A piano pundit

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MUSIC Pianist and arranger Christophe Chassol is fascinated with a certain idea of India, which he taps in his new-age performance

YOU CAN’T JUST WALK INWith a backpack and play, says Christophe ChassolPhoto : Bhagya Prakash K.
YOU CAN’T JUST WALK INWith a backpack and play, says Christophe ChassolPhoto : Bhagya Prakash K.

Early in our conversation, drummer Sebastian Tellier comes up and tells me, “He’s a genius, huh? You just got to write that.”

When you’re talking about Christophe Chassol, that’s a tempting proposition, to just call him a genius and leave it at that.

The pianist-composer-arranger from France, in Bangalore recently to play a gig at the Alliance Francaise, is something of a phenomenon. Watching him play is perhaps the best way to experience that: his maniacal, restless movement from the many keyboard instruments he has set up; his frenzied grooving to the beat; his careless, cool improvisations on the piano.

But I won’t leave it at that, and will instead tell you about INDIAMORE, the July 2012 film which he shot in Varanasi and Kolkata. The film features the typical thing a Westerner might fall in love with in India – a local’s rhapsodizing about the Ganga, an enthusiastic elderly man explaining the nuances of a theka , or a group of classical dancers and singers.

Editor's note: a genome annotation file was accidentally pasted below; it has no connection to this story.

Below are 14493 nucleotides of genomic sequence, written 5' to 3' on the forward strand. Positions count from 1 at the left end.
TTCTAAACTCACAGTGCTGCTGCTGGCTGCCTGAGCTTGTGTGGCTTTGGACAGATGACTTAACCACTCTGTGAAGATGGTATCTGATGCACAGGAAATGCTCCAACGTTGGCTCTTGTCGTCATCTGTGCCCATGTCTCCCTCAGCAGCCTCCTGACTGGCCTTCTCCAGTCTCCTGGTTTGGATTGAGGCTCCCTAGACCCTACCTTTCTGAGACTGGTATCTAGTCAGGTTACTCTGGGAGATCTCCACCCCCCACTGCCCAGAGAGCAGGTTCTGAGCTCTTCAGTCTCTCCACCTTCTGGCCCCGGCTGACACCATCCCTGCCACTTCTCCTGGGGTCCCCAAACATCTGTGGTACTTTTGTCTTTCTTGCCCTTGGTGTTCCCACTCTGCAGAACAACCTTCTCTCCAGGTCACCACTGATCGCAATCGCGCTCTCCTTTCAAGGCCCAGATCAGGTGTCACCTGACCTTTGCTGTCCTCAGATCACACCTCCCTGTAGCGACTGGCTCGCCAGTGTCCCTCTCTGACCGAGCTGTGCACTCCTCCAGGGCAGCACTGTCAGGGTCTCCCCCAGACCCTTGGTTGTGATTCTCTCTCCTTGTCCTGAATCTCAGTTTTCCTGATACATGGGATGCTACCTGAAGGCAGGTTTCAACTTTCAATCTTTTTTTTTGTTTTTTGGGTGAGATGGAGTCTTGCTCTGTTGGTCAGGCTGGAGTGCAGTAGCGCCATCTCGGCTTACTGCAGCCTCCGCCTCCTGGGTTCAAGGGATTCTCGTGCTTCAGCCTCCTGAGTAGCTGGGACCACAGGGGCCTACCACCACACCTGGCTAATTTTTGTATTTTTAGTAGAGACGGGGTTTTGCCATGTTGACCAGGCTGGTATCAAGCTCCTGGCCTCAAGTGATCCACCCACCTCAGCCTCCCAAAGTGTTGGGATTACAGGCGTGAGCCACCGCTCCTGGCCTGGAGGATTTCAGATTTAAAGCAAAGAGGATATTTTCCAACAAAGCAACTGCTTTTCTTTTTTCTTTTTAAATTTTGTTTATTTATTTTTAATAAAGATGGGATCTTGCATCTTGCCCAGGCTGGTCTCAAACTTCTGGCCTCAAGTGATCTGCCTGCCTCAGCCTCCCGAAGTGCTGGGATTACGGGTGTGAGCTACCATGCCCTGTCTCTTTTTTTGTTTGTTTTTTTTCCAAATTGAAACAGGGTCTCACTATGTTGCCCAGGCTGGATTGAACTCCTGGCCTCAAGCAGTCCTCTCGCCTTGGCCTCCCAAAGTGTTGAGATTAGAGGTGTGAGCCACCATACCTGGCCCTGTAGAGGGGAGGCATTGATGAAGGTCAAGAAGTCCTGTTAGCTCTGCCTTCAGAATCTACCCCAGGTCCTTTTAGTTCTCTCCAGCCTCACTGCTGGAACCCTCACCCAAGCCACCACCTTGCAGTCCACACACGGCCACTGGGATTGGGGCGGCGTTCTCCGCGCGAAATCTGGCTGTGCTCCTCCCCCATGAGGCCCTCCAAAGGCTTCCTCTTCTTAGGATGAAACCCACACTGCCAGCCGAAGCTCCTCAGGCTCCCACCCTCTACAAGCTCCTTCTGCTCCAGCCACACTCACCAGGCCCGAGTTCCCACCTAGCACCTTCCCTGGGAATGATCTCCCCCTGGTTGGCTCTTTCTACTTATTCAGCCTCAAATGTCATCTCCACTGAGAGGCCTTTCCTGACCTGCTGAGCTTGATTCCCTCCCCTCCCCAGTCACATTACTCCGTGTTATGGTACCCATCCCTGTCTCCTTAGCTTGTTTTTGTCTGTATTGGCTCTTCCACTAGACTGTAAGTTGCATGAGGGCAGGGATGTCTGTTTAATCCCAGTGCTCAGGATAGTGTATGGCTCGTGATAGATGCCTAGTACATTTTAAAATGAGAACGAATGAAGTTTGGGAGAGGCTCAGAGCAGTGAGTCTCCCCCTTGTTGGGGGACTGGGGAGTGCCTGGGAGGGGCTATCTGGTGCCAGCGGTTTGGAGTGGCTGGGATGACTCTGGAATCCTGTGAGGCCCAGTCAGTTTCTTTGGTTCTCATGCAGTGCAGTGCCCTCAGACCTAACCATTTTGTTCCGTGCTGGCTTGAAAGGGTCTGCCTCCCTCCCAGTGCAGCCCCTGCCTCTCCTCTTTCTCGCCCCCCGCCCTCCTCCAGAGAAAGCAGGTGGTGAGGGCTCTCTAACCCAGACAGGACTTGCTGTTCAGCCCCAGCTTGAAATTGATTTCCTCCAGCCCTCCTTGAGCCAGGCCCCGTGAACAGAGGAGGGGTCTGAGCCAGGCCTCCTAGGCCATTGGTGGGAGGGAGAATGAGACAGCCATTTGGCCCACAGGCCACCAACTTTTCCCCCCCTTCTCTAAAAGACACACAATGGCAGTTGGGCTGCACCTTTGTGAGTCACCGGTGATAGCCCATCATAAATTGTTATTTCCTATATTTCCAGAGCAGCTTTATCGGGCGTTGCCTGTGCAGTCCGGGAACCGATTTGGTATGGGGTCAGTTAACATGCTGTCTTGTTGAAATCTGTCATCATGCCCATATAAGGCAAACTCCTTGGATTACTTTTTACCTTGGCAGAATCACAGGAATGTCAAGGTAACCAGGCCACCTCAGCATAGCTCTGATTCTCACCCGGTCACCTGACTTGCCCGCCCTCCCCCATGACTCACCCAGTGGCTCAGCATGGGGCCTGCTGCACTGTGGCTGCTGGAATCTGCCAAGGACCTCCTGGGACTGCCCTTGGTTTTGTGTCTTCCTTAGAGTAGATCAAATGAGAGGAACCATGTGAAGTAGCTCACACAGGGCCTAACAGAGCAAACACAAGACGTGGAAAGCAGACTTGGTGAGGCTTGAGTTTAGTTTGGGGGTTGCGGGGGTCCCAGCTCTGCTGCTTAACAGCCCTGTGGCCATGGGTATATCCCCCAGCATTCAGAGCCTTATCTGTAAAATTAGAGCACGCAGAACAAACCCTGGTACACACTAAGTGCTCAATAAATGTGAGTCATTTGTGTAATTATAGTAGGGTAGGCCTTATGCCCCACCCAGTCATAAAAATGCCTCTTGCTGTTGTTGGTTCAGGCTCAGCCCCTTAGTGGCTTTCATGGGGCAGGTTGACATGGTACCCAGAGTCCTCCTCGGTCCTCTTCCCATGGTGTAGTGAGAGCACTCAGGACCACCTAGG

These scenes, with recorded music and chants are played as loops, over which Christophe – and a drummer – play live.

Played repetitively and often arbitrarily, these fragments lose their meaning, and become props, somewhat objectified and exoticised. Of course, India isn’t only Varanasi and Kolkata, and Christophe says it was a simple logistical consideration that didn’t allow him to shoot other aspects of India. “I cannot do everything. Frankly, going only to Varanasi and Kolkata was a lot of information.”

The pianist’s fondness for fusing electronica, film, and live piano began when he started composing for films, he said, when he was 19 or 20. It was all classical music before that — his father, a saxophonist, introduced him to the piano when he was four. “But there’s no shift between classical, electronic or jazz — in my mind it’s the same thing,” he says.

The INDIAMORE show typically takes a while to set up — coordination between film, drummer, pianist and sound has to be just perfect. Does he sometimes wish he had a simpler show? “Nah, it’s the 21st century. I can’t expect to just walk in with a backpack and play,” he says.

Christophe’s INDIAMORE show has huge demand, and he is busy touring with the show. But I earlier stumbled upon a video I was curious to ask him about: a Barack Obama speech, which he masterfully harmonised with piano chords that perfectly suited the vocal tones, to make it sound like it was sung. “That speech is a good example of the American Dream – it was in Harlem, it was direct to the black community.

He really wanted to be re-elected, so he said all the things he should have said,” he explains, on what attracted him to that particular speech. “We don’t have a Black president in France, we’re way behind in those terms.”





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